The UW study took a different approach. Brett and colleagues raised zooplankton in the lab, feeding them a diet of either pure algae, pure land-based carbon, or various mixtures of the two. They found that zooplankton fed a purely land-based diet survived and reproduced but were small and produced relatively few offspring. Zooplankton fed a diet of pure algae were 10 times bigger than their tree-fed twins and produced 20 times more offspring. Zooplankton fed a mixed diet were larger and produced more offspring as the proportion of algae in their diet went up. Even when zooplankton ate almost nothing but land-based carbon, nearly all their lipids came from algae.
"I think we were able to show that the terrestrial source is such low quality that it's inconceivable that it could be nearly as important as what that study suggested," Brett said.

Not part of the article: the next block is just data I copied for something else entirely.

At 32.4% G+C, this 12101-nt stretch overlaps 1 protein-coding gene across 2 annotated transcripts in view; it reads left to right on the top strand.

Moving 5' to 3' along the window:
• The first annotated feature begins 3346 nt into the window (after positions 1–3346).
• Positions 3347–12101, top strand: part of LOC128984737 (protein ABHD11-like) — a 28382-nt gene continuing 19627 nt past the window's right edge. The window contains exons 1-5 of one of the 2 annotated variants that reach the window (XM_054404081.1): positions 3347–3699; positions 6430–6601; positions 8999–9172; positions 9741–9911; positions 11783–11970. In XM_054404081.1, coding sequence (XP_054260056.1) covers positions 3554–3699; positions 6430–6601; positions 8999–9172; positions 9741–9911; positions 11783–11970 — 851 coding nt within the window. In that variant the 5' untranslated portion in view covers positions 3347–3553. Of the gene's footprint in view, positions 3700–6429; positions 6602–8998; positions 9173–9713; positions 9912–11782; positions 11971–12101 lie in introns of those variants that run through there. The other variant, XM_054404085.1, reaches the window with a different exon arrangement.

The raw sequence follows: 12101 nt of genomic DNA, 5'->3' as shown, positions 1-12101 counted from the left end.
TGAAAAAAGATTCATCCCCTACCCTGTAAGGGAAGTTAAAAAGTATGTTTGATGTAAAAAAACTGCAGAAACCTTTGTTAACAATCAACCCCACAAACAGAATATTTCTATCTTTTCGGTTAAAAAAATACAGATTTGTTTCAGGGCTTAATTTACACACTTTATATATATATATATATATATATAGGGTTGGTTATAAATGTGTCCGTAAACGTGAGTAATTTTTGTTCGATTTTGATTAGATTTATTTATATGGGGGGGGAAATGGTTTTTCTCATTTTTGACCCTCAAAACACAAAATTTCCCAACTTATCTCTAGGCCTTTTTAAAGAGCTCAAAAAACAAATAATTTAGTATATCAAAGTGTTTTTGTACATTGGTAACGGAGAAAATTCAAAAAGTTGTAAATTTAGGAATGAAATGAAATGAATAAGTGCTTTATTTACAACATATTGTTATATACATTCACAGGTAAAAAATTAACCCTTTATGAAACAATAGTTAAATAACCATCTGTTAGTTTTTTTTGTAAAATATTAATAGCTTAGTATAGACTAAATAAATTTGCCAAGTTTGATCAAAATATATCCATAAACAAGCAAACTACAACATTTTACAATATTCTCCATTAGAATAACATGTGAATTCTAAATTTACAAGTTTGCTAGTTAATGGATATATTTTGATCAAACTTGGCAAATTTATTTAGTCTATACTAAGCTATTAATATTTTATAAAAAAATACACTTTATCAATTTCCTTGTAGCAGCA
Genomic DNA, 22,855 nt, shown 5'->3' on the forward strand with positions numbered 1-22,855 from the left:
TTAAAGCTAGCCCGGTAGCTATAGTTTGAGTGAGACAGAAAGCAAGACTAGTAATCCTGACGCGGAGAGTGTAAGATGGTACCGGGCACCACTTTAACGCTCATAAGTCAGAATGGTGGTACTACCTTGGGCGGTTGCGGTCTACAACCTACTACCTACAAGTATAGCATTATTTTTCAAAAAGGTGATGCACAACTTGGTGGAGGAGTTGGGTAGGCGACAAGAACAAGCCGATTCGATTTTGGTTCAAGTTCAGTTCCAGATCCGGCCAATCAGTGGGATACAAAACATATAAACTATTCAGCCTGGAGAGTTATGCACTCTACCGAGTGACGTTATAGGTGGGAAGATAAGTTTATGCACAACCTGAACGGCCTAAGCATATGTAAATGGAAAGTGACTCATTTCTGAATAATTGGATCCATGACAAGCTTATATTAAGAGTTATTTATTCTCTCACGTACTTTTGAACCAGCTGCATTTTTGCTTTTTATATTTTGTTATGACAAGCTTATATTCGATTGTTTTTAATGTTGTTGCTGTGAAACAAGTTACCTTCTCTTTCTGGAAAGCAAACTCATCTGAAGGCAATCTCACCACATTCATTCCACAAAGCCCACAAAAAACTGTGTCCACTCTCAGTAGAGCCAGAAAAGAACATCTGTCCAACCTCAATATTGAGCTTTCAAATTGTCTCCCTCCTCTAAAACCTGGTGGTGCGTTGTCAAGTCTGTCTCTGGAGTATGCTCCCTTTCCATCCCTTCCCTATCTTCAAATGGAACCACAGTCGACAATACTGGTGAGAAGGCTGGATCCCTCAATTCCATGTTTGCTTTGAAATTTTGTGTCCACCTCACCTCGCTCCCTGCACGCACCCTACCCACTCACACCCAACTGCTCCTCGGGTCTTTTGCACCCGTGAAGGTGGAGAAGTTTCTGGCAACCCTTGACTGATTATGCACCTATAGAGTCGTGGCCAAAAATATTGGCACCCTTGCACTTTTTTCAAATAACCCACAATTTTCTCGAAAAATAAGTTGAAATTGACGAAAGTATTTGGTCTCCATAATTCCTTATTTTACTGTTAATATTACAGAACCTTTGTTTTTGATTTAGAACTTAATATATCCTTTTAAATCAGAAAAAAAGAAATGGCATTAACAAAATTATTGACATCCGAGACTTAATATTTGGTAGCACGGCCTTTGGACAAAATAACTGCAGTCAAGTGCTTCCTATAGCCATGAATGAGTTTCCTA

This research was funded by the National Science Foundation. Co-authors are Sami Taipale and Hari Seshan of the UW and Martin Kainz of the Danube University Krems in Austria.
So why did the earlier study suggest that fish were eating land-based food? Brett believes the reason is those researchers discounted the idea of zooplankton migration, the daily movement down to deeper waters during the daytime to hide from predatory fish. Researchers sprinkled tagged food in the upper waters and assumed that any other food source must be land-based.
"The flaw was that there was an alternative source. They could h
|Contact: Hannah Hickey|
University of Washington